Program Stability From Players to Coaches

Not only is there veteran leadership with the players but among the coaches as well. The Bulldogs saw just one change among the full-time staff. Former Bulldog player and graduate assistant (2022-23) Matt Smith assumed the role of offensive line coach.

“It’s helpful because when you get a new coach, Matt Smith, (who) has been with the program the last eight years,” Wade said. “We don’t need to teach a new coach on how we do things, what the plays are, and the little coaching techniques. Now we’re really diving into the nuances of every play and having our staff meetings be built around that so we can move at a faster pace.”

Speaking of fast pace, that’s what the offense worked on this spring. “Explosiveness” is the consensus term being used by players and coaches to describing next season’s offense.

Player Performance and Expectations

Senior running back and All-Mountain West honorable mention Malik Sherrod showed big-play ability in 2023 while accumulating 1,462 all-purpose yards. But there are expectations for greater contributions from the entire running back room.

“I would love to say that we’re going to be more balanced than what we were. A lot of that comes down to the fact that we got to run the ball better.”Offensive coordinator Pat McCann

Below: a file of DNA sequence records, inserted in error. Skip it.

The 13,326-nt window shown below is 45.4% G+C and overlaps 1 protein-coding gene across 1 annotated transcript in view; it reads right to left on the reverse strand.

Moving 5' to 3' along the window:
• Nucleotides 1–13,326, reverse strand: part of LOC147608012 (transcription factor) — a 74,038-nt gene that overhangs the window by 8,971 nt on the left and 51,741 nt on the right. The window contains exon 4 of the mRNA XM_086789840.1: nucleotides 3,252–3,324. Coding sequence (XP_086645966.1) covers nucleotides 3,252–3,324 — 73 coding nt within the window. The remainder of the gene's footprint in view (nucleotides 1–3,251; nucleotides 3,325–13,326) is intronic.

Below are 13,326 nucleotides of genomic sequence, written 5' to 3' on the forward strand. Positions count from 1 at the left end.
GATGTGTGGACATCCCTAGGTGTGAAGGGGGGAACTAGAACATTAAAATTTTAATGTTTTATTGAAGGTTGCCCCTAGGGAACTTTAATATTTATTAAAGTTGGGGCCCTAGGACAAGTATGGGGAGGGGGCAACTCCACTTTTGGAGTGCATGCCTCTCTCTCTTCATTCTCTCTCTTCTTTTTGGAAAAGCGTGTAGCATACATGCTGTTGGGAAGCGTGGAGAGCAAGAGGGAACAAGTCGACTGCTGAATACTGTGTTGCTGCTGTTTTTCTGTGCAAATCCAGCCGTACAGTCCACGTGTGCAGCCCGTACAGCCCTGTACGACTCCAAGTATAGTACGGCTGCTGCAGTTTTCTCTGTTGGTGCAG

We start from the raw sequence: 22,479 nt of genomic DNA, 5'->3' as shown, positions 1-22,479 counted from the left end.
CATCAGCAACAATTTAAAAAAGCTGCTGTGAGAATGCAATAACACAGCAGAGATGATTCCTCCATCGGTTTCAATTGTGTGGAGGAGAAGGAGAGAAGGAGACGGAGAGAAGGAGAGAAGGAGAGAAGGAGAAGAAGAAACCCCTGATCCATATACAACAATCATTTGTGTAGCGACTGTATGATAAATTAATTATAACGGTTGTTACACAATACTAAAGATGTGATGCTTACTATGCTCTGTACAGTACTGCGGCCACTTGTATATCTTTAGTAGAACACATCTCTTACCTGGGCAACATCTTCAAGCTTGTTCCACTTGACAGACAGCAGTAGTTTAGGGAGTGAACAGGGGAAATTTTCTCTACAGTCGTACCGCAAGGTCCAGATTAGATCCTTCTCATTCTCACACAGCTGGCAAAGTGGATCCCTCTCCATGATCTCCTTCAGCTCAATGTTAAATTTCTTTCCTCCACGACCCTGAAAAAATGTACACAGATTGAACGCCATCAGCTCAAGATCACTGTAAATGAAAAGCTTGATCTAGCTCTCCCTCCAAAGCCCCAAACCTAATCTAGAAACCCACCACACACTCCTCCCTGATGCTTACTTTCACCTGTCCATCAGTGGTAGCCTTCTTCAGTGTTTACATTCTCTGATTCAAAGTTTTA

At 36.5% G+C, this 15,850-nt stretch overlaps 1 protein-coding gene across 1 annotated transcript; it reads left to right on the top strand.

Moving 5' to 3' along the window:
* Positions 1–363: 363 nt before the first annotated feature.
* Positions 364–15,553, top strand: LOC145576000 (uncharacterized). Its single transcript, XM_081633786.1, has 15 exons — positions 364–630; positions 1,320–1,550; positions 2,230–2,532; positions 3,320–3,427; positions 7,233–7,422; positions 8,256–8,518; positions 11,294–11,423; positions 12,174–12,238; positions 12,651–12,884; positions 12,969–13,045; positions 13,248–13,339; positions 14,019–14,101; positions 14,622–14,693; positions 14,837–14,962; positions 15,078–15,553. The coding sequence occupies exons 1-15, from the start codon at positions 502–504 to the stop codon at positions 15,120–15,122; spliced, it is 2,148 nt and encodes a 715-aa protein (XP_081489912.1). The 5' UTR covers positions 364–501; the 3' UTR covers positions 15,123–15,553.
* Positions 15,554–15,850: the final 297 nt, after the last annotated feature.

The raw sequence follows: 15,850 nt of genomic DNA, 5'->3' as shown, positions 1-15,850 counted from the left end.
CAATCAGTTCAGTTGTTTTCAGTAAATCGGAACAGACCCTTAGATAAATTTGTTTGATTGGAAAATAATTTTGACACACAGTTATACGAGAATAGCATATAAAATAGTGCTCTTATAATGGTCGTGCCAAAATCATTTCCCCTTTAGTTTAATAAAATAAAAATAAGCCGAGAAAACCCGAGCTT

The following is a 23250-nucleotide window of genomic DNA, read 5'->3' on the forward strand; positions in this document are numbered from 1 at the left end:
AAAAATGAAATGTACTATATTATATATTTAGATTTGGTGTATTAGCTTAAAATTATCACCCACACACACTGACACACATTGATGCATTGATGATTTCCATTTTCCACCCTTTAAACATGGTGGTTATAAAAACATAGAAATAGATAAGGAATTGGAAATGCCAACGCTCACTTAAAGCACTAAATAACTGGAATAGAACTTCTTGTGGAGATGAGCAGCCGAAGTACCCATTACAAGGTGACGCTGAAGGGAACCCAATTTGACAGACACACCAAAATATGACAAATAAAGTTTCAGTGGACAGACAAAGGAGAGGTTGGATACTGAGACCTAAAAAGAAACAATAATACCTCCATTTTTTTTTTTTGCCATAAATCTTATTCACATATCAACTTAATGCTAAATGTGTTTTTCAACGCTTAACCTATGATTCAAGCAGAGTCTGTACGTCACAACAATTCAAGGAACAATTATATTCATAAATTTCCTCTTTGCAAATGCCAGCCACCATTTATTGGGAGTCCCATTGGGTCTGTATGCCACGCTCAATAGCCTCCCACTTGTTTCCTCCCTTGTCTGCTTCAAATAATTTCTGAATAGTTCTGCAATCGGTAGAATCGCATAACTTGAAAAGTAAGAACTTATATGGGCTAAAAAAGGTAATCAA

“I would love to say that we’re going to be more balanced than what we were. A lot of that comes down to the fact that we got to run the ball better,” McCann said. “We weren’t as effective in the run game that we could’ve been. It’s not about running more but running it better and when you do that, we’ll naturally run it more. We got a really good quarterback and got guys to distribute the ball to.”

Meanwhile, the Bulldogs appear stacked at wide receiver. They return their top four wideouts: Dalena, junior Josiah Freeman, junior Tim Grear Jr., and sophomore Jalen Moss.

“We have a lot of guys that can play a multitude of positions. We just got to get them assignment wise to be there and locked in,” Moss said. “We got guys who can make plays. I’m confident in all of our guys. We have a good receiving room and we just got to keep working and getting better each day.”

Down in the Trenches

But the battle is often won in the trenches. Back on the offensive line are senior Mose Vavao who was second-team All-Mountain West, senior Julian Polendo, and Mountain West honorable mention senior Jacob Spomer, among others. The veterans can set the tone for the success of the offense between the hashmarks or through the air.

Julian Polendo